Stowe Boyd and Freddy Snijder have posted an interesting dialog about the streams and the “global sensorium”.  Freddy’s original post, Stowe’s reply, and Freddy’s reply to Stowe, are all worth reading.

I like what both have to say, and the fact that dialogs like this is occurring is a sign that a collective intelligence is already emerging.  But I believe the two have missed several important points.

First both Boyd & Snijder seem resigned to our current set of individual cognitive capabilities. As a neuroscience researcher, I’m confident that one day advances in our understanding of the brain and in particular brain-computer interfaces, will endow individuals with new cognitive capabilities.  Virtual telepathy, infallible memory, vision at a distance, are all within the realm of possibility, and could redefine with at means to be human. In fact, I’m participating in a workshop at MIT on January 7-8th sponsored by the XPrize Foundation and Ray Kurzweil’s Singularity University to discuss creating an XPrize competition to turbo charge progress in brain-computer interfaces. So big advances may be in store for our future…

But for now at least, both Boyd & Snijder are correct in observing that we’re stuck with our rather limited individual cognitive capabilities. Given these cognitive limitations, there is a serious question about just how individuals can best cope with the exponential growth of both information and societal complexity.  Freddy Snijder poses it this way:

The question remains how this global sensorium can be effectively used by all the individuals that make it up.

A minor point –  ALL individuals are unlikely to ever effectively use any technology or service. They’ll always be those who resist or are denied access to new technology. A big question is how to manage this digital divide.

But more fundamentally, I don’t believe any technology can possibly exist that will restore the degree of individual understanding and agency that it seems we crave as human beings.  Lets face it, the global knowledge base and real-time information stream are growing at such a rapid pace that even with the best collaborative filtering technology, it inevitable that individuals will continue to know more and more about less and less. At some point, it seems inevitable that we reach a point where we know almost everything about next to nothing!

The unavoidable reality of information overload doesn’t sit well with people, particularly folks who pride themselves on keeping up with the latest in information technology. We are programmed by evolution with the drive to understand and control all aspects of our environment. As a result, there are many hot start-ups today promising to tame the torrent of information and return each of us to a idyllic state of information mastery.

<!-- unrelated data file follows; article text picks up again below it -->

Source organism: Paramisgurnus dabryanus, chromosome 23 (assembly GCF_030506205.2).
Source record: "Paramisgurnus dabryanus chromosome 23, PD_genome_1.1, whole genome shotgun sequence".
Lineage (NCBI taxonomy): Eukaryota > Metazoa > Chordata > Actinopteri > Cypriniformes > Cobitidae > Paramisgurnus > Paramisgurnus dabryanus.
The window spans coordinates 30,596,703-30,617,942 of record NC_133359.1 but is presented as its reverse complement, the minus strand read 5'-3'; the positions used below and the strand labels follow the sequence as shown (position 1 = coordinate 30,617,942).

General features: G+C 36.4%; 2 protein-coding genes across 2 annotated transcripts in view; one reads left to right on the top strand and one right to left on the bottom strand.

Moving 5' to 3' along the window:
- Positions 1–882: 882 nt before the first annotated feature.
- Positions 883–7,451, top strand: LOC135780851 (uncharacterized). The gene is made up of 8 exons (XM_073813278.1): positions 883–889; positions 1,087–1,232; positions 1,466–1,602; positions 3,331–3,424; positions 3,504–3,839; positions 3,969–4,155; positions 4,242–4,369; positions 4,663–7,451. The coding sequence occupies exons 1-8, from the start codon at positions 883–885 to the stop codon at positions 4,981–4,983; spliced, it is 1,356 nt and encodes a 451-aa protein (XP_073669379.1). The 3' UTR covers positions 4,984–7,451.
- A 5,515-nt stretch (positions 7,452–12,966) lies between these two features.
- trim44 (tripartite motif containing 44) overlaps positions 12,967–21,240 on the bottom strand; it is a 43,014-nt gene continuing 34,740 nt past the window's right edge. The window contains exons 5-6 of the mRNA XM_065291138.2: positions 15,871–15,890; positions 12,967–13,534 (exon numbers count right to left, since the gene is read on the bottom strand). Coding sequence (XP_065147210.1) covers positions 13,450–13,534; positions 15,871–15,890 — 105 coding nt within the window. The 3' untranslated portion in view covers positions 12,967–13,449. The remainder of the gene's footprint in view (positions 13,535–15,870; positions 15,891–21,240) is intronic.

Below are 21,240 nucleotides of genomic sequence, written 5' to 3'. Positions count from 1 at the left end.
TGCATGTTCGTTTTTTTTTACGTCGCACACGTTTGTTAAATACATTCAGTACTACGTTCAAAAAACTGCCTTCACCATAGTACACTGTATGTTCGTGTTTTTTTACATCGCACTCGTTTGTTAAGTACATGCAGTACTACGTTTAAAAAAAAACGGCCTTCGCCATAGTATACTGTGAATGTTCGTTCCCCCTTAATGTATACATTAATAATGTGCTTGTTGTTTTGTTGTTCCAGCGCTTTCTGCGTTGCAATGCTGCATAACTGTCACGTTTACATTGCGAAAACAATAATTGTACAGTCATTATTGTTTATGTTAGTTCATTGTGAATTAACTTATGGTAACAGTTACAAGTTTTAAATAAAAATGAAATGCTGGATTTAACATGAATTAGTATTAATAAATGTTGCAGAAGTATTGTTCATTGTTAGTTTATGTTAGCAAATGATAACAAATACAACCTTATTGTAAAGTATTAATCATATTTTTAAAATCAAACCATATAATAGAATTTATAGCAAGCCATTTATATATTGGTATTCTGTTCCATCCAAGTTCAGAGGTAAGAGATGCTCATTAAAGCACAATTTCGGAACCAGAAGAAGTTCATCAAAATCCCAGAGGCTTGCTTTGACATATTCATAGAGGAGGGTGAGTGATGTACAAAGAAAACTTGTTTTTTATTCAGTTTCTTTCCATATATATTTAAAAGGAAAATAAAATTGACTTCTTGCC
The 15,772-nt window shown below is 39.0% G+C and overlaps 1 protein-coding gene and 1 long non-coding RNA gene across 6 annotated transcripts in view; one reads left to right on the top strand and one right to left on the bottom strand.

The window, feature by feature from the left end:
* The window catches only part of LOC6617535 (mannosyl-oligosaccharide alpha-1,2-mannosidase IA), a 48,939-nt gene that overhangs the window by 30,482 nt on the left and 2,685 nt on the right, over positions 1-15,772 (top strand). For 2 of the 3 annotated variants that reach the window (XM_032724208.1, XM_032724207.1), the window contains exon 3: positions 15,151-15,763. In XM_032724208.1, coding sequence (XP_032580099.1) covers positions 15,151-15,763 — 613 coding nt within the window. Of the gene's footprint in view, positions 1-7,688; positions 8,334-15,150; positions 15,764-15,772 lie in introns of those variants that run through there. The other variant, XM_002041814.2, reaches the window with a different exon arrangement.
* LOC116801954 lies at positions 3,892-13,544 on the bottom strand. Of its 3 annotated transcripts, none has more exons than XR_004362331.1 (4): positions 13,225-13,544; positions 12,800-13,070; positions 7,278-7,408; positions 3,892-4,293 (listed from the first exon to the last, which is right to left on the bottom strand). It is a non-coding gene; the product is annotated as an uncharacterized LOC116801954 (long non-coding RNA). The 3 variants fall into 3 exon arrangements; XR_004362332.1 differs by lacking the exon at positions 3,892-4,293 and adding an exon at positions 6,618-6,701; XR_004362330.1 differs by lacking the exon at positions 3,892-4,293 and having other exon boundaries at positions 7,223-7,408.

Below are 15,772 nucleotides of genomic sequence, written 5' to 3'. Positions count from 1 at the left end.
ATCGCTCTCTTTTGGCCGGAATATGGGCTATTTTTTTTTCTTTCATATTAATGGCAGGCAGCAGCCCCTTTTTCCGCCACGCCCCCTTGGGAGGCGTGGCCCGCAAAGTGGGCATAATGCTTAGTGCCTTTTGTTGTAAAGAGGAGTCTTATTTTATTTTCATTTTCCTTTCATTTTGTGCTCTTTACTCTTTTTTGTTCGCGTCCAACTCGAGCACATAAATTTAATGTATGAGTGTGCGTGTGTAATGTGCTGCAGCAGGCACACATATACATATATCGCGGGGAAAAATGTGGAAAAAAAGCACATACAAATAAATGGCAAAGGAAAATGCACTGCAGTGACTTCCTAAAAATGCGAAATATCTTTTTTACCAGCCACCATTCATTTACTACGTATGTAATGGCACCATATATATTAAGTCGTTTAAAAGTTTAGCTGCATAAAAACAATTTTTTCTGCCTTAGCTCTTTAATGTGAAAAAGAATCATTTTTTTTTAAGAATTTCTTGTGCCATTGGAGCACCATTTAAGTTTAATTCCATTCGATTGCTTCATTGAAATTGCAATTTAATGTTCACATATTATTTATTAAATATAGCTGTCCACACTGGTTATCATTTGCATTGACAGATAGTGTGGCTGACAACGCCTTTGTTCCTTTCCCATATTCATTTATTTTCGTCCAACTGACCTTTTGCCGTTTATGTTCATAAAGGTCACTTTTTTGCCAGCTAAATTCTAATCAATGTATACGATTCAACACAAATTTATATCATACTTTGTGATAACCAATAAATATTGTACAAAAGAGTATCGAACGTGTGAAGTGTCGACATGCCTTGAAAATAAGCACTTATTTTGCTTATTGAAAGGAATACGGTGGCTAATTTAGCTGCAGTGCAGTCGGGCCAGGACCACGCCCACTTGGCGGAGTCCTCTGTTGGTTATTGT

I’d love it if this were the case – I too am an information junkie and have always hoped to find a way to change the world through personal engagement.  But my gut tells me that the global society is quickly becoming far too complex for any single individuals to understand, to say nothing of  influence, the global sweep of human events.

If the organization of biological brains is any indication (and I’m betting it is), the Global Mind will be an emergent phenomena, and its workings will likely be incomprehensible to individual humans, just like individual neurons are oblivious about the thoughts to which their activity contributes. Like the neurons in our brain, individual people  participating in the functioning of the global sensorium may see little evidence of the part they are playing, and may not even realize the questions that the collective intelligence is working to solve.

The parallel growth of collective intelligence and decrease in individual agency raises fundamental questions that will need to answered if humanity is to survive and prosper:

  • Can we overcome the egocentric perspective that drives each of us to want to stand out and get ahead, often at the expense of our neighbor?
  • Can we transcend our self-centered tendencies and accept playing a small, largely unsung role in the workings of the whole?

In short, can we find a way to leverage technology to allow individuals to coordinate their modest local activities (both on-line & off) into a global, decentralized intelligence while remaining engaged in the process, despite realizing that their individual contributions will inevitably be tiny in the grand scheme of things?

The path is far from clear, but I remain hopeful.